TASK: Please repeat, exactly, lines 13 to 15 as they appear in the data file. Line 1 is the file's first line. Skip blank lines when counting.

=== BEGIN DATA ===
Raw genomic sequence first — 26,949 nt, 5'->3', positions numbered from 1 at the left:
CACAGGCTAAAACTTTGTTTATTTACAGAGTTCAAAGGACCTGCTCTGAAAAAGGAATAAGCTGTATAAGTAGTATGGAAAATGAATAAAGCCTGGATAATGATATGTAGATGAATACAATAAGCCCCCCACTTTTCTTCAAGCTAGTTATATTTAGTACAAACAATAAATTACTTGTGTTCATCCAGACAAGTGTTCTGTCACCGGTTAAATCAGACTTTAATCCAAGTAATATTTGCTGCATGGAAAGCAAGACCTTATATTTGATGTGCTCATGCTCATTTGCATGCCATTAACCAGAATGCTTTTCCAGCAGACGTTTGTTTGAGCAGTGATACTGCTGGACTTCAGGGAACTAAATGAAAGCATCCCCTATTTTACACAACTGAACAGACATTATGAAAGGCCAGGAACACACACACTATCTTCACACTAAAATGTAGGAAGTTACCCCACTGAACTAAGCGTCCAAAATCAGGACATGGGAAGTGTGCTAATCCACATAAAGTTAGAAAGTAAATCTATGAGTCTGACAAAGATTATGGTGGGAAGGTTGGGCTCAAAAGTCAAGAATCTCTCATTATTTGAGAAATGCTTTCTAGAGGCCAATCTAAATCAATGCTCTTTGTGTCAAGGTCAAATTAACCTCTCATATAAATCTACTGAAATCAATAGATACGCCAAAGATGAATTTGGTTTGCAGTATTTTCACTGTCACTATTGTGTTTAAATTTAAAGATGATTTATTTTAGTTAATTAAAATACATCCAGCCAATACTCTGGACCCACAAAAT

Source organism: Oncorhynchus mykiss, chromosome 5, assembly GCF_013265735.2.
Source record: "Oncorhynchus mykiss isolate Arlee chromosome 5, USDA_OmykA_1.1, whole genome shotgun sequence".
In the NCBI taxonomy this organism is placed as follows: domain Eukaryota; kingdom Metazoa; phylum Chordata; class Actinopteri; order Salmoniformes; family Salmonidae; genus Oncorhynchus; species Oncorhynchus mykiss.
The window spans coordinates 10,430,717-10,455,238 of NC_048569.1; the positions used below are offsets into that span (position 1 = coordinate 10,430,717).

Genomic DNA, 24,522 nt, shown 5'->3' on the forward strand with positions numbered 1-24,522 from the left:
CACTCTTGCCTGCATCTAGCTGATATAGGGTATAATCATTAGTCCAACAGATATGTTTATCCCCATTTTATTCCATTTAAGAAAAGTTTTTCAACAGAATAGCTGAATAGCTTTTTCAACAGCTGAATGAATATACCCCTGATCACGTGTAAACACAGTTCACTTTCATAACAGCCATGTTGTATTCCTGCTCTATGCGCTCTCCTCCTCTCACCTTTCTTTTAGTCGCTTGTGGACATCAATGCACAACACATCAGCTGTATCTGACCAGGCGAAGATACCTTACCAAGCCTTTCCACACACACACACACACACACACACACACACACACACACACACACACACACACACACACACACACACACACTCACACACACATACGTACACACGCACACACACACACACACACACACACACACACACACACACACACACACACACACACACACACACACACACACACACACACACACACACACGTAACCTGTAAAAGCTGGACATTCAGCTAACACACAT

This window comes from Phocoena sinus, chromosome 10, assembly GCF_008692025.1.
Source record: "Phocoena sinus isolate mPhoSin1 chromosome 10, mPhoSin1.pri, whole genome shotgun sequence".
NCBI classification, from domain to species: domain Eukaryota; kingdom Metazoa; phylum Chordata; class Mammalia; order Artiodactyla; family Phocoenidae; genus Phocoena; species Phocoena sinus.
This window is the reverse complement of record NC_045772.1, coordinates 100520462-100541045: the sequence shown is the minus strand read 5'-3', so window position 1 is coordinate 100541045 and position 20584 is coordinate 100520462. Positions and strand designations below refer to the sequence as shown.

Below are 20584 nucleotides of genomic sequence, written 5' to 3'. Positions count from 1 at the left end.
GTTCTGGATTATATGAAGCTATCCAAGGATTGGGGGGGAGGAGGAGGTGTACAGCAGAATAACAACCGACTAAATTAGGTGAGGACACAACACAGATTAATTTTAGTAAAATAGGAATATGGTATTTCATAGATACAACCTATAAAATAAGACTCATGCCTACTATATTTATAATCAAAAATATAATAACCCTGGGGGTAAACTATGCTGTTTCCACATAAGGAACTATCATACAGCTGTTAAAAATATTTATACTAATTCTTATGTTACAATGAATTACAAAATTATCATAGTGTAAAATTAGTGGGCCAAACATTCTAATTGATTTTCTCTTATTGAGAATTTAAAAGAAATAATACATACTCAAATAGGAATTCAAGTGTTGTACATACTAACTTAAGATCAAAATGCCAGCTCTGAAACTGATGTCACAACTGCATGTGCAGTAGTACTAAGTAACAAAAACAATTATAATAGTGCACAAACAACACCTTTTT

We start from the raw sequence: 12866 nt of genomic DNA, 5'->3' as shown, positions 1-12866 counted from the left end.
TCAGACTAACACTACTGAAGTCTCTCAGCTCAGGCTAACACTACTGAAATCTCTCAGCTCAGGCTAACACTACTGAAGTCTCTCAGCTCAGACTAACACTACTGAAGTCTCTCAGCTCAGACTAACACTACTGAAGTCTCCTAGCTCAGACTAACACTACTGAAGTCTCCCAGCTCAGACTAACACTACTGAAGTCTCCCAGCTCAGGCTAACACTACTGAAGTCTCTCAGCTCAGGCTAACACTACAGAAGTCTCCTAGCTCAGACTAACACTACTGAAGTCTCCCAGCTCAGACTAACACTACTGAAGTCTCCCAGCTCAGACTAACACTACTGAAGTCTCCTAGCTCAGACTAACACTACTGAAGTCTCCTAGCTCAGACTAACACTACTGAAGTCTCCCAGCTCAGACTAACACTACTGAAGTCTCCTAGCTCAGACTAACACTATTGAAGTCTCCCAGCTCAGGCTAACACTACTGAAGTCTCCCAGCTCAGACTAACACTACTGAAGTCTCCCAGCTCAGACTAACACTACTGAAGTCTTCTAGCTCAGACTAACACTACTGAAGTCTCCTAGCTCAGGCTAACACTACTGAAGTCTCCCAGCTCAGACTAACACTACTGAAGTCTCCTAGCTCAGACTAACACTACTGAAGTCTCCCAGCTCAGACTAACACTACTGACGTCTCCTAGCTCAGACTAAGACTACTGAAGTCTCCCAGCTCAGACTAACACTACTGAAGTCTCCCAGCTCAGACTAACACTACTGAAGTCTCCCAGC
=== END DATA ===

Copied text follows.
Below are 20584 nucleotides of genomic sequence, written 5' to 3'. Positions count from 1 at the left end.
GTTCTGGATTATATGAAGCTATCCAAGGATTGGGGGGGAGGAGGAGGTGTACAGCAGAATAACAACCGACTAAATTAGGTGAGGACACAACACAGATTAATTTTAGTAAAATAGGAATATGGTATTTCATAGATACAACCTATAAAATAAGACTCATGCCTACTATATTTATAATCAAAAATATAATAACCCTGGGGGTAAACTATGCTGTTTCCACATAAGGAACTATCATACAGCTGTTAAAAATATTTATACTAATTCTTATGTTACAATGAATTACAAAATTATCATAGTGTAAAATTAGTGGGCCAAACATTCTAATTGATTTTCTCTTATTGAGAATTTAAAAGAAATAATACATACTCAAATAGGAATTCAAGTGTTGTACATACTAACTTAAGATCAAAATGCCAGCTCTGAAACTGATGTCACAACTGCATGTGCAGTAGTACTAAGTAACAAAAACAATTATAATAGTGCACAAACAACACCTTTTT

We start from the raw sequence: 12866 nt of genomic DNA, 5'->3' as shown, positions 1-12866 counted from the left end.